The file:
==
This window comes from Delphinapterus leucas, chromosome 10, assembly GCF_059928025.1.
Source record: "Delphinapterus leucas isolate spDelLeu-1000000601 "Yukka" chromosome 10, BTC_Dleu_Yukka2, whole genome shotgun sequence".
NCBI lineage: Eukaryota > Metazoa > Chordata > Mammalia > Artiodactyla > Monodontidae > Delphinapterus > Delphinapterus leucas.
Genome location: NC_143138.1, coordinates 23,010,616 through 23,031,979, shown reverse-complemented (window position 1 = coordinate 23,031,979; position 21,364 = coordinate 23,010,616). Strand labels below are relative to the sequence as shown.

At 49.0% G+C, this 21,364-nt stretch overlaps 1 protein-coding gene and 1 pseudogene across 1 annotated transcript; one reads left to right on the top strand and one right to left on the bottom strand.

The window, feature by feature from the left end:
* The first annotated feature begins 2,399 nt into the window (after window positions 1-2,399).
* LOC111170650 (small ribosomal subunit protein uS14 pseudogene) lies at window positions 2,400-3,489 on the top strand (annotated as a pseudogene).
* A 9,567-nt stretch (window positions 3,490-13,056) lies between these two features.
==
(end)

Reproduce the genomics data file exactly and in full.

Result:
This window comes from Delphinapterus leucas, chromosome 10, assembly GCF_059928025.1.
Source record: "Delphinapterus leucas isolate spDelLeu-1000000601 "Yukka" chromosome 10, BTC_Dleu_Yukka2, whole genome shotgun sequence".
NCBI lineage: Eukaryota > Metazoa > Chordata > Mammalia > Artiodactyla > Monodontidae > Delphinapterus > Delphinapterus leucas.
Genome location: NC_143138.1, coordinates 23,010,616 through 23,031,979, shown reverse-complemented (window position 1 = coordinate 23,031,979; position 21,364 = coordinate 23,010,616). Strand labels below are relative to the sequence as shown.

At 49.0% G+C, this 21,364-nt stretch overlaps 1 protein-coding gene and 1 pseudogene across 1 annotated transcript; one reads left to right on the top strand and one right to left on the bottom strand.

The window, feature by feature from the left end:
* The first annotated feature begins 2,399 nt into the window (after window positions 1-2,399).
* LOC111170650 (small ribosomal subunit protein uS14 pseudogene) lies at window positions 2,400-3,489 on the top strand (annotated as a pseudogene).
* A 9,567-nt stretch (window positions 3,490-13,056) lies between these two features.